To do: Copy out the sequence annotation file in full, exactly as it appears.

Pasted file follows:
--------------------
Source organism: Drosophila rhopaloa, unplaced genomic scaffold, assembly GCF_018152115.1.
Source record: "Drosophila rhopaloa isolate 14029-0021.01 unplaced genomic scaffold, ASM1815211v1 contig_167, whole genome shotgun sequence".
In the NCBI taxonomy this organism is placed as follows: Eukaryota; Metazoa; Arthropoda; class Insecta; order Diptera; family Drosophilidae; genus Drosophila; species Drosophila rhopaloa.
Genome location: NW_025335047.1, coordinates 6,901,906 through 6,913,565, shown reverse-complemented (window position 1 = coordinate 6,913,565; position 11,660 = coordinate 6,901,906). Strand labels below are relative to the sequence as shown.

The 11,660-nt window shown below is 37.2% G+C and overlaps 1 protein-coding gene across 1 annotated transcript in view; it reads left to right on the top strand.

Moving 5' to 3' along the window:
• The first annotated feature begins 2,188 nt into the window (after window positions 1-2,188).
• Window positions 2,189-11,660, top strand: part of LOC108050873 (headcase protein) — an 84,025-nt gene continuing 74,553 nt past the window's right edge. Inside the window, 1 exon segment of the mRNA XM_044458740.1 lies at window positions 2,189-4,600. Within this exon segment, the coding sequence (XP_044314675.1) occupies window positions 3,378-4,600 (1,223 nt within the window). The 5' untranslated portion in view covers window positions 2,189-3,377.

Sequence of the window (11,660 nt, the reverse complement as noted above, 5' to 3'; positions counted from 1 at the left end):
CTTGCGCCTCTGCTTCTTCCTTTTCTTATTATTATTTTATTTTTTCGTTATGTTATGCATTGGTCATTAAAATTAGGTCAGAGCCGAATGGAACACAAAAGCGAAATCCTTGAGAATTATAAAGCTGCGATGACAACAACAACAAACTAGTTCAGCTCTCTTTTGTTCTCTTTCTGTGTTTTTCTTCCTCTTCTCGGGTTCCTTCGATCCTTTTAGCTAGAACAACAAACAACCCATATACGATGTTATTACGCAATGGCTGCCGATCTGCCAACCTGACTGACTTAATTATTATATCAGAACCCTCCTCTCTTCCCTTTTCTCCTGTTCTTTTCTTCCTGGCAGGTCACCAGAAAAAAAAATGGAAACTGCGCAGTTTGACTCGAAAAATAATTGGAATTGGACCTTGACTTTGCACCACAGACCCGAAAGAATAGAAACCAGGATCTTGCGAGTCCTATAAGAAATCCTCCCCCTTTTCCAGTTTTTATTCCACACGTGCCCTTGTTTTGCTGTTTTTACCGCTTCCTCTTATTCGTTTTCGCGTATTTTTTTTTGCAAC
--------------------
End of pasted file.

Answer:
Source organism: Drosophila rhopaloa, unplaced genomic scaffold, assembly GCF_018152115.1.
Source record: "Drosophila rhopaloa isolate 14029-0021.01 unplaced genomic scaffold, ASM1815211v1 contig_167, whole genome shotgun sequence".
In the NCBI taxonomy this organism is placed as follows: Eukaryota; Metazoa; Arthropoda; class Insecta; order Diptera; family Drosophilidae; genus Drosophila; species Drosophila rhopaloa.
Genome location: NW_025335047.1, coordinates 6,901,906 through 6,913,565, shown reverse-complemented (window position 1 = coordinate 6,913,565; position 11,660 = coordinate 6,901,906). Strand labels below are relative to the sequence as shown.

The 11,660-nt window shown below is 37.2% G+C and overlaps 1 protein-coding gene across 1 annotated transcript in view; it reads left to right on the top strand.

Moving 5' to 3' along the window:
• The first annotated feature begins 2,188 nt into the window (after window positions 1-2,188).
• Window positions 2,189-11,660, top strand: part of LOC108050873 (headcase protein) — an 84,025-nt gene continuing 74,553 nt past the window's right edge. Inside the window, 1 exon segment of the mRNA XM_044458740.1 lies at window positions 2,189-4,600. Within this exon segment, the coding sequence (XP_044314675.1) occupies window positions 3,378-4,600 (1,223 nt within the window). The 5' untranslated portion in view covers window positions 2,189-3,377.

Sequence of the window (11,660 nt, the reverse complement as noted above, 5' to 3'; positions counted from 1 at the left end):
CTTGCGCCTCTGCTTCTTCCTTTTCTTATTATTATTTTATTTTTTCGTTATGTTATGCATTGGTCATTAAAATTAGGTCAGAGCCGAATGGAACACAAAAGCGAAATCCTTGAGAATTATAAAGCTGCGATGACAACAACAACAAACTAGTTCAGCTCTCTTTTGTTCTCTTTCTGTGTTTTTCTTCCTCTTCTCGGGTTCCTTCGATCCTTTTAGCTAGAACAACAAACAACCCATATACGATGTTATTACGCAATGGCTGCCGATCTGCCAACCTGACTGACTTAATTATTATATCAGAACCCTCCTCTCTTCCCTTTTCTCCTGTTCTTTTCTTCCTGGCAGGTCACCAGAAAAAAAAATGGAAACTGCGCAGTTTGACTCGAAAAATAATTGGAATTGGACCTTGACTTTGCACCACAGACCCGAAAGAATAGAAACCAGGATCTTGCGAGTCCTATAAGAAATCCTCCCCCTTTTCCAGTTTTTATTCCACACGTGCCCTTGTTTTGCTGTTTTTACCGCTTCCTCTTATTCGTTTTCGCGTATTTTTTTTTGCAAC